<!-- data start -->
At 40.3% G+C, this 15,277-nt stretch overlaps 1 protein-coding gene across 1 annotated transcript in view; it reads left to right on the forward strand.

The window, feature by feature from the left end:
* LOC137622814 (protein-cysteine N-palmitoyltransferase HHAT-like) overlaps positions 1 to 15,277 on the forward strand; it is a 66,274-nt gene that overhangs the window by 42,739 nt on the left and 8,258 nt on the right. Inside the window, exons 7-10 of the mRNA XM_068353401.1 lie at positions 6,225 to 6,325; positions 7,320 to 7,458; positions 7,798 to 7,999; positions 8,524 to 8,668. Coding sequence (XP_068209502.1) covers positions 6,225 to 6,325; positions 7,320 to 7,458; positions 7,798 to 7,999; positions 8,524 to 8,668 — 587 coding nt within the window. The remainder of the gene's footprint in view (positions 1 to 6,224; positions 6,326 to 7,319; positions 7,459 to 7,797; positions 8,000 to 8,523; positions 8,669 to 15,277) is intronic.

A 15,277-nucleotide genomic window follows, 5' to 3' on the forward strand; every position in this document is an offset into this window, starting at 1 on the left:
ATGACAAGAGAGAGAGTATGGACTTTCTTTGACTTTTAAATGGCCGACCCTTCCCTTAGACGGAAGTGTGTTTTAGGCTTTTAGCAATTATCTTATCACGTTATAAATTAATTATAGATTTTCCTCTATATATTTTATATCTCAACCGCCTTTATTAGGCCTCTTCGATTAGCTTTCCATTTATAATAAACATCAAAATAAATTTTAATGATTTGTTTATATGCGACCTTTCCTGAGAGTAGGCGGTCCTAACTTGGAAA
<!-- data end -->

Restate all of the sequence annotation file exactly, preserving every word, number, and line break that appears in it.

At 40.3% G+C, this 15,277-nt stretch overlaps 1 protein-coding gene across 1 annotated transcript in view; it reads left to right on the forward strand.

The window, feature by feature from the left end:
* LOC137622814 (protein-cysteine N-palmitoyltransferase HHAT-like) overlaps positions 1 to 15,277 on the forward strand; it is a 66,274-nt gene that overhangs the window by 42,739 nt on the left and 8,258 nt on the right. Inside the window, exons 7-10 of the mRNA XM_068353401.1 lie at positions 6,225 to 6,325; positions 7,320 to 7,458; positions 7,798 to 7,999; positions 8,524 to 8,668. Coding sequence (XP_068209502.1) covers positions 6,225 to 6,325; positions 7,320 to 7,458; positions 7,798 to 7,999; positions 8,524 to 8,668 — 587 coding nt within the window. The remainder of the gene's footprint in view (positions 1 to 6,224; positions 6,326 to 7,319; positions 7,459 to 7,797; positions 8,000 to 8,523; positions 8,669 to 15,277) is intronic.

A 15,277-nucleotide genomic window follows, 5' to 3' on the forward strand; every position in this document is an offset into this window, starting at 1 on the left:
ATGACAAGAGAGAGAGTATGGACTTTCTTTGACTTTTAAATGGCCGACCCTTCCCTTAGACGGAAGTGTGTTTTAGGCTTTTAGCAATTATCTTATCACGTTATAAATTAATTATAGATTTTCCTCTATATATTTTATATCTCAACCGCCTTTATTAGGCCTCTTCGATTAGCTTTCCATTTATAATAAACATCAAAATAAATTTTAATGATTTGTTTATATGCGACCTTTCCTGAGAGTAGGCGGTCCTAACTTGGAAA